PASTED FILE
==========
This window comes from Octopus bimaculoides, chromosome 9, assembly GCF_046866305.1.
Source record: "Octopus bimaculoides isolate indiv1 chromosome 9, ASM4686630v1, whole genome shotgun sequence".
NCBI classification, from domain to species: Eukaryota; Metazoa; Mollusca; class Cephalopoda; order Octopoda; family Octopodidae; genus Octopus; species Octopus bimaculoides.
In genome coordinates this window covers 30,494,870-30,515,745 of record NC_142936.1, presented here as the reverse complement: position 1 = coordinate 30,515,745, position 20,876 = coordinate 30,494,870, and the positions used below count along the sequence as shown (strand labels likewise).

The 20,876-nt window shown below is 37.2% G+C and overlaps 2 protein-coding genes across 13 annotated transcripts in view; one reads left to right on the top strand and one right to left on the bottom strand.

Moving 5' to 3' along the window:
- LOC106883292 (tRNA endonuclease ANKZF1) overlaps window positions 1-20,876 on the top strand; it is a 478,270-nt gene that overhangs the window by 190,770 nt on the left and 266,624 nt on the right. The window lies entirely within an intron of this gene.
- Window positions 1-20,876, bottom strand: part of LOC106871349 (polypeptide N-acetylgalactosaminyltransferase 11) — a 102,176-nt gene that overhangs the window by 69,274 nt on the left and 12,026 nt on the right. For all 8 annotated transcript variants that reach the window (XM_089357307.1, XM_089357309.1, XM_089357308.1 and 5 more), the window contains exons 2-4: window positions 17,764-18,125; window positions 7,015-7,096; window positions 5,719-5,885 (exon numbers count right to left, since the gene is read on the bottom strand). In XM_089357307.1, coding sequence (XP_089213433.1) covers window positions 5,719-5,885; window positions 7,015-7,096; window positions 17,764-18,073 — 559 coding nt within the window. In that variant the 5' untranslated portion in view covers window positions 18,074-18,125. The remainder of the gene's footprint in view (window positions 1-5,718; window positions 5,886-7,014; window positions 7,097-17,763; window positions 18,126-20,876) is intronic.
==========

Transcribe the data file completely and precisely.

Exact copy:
This window comes from Octopus bimaculoides, chromosome 9, assembly GCF_046866305.1.
Source record: "Octopus bimaculoides isolate indiv1 chromosome 9, ASM4686630v1, whole genome shotgun sequence".
NCBI classification, from domain to species: Eukaryota; Metazoa; Mollusca; class Cephalopoda; order Octopoda; family Octopodidae; genus Octopus; species Octopus bimaculoides.
In genome coordinates this window covers 30,494,870-30,515,745 of record NC_142936.1, presented here as the reverse complement: position 1 = coordinate 30,515,745, position 20,876 = coordinate 30,494,870, and the positions used below count along the sequence as shown (strand labels likewise).

The 20,876-nt window shown below is 37.2% G+C and overlaps 2 protein-coding genes across 13 annotated transcripts in view; one reads left to right on the top strand and one right to left on the bottom strand.

Moving 5' to 3' along the window:
- LOC106883292 (tRNA endonuclease ANKZF1) overlaps window positions 1-20,876 on the top strand; it is a 478,270-nt gene that overhangs the window by 190,770 nt on the left and 266,624 nt on the right. The window lies entirely within an intron of this gene.
- Window positions 1-20,876, bottom strand: part of LOC106871349 (polypeptide N-acetylgalactosaminyltransferase 11) — a 102,176-nt gene that overhangs the window by 69,274 nt on the left and 12,026 nt on the right. For all 8 annotated transcript variants that reach the window (XM_089357307.1, XM_089357309.1, XM_089357308.1 and 5 more), the window contains exons 2-4: window positions 17,764-18,125; window positions 7,015-7,096; window positions 5,719-5,885 (exon numbers count right to left, since the gene is read on the bottom strand). In XM_089357307.1, coding sequence (XP_089213433.1) covers window positions 5,719-5,885; window positions 7,015-7,096; window positions 17,764-18,073 — 559 coding nt within the window. In that variant the 5' untranslated portion in view covers window positions 18,074-18,125. The remainder of the gene's footprint in view (window positions 1-5,718; window positions 5,886-7,014; window positions 7,097-17,763; window positions 18,126-20,876) is intronic.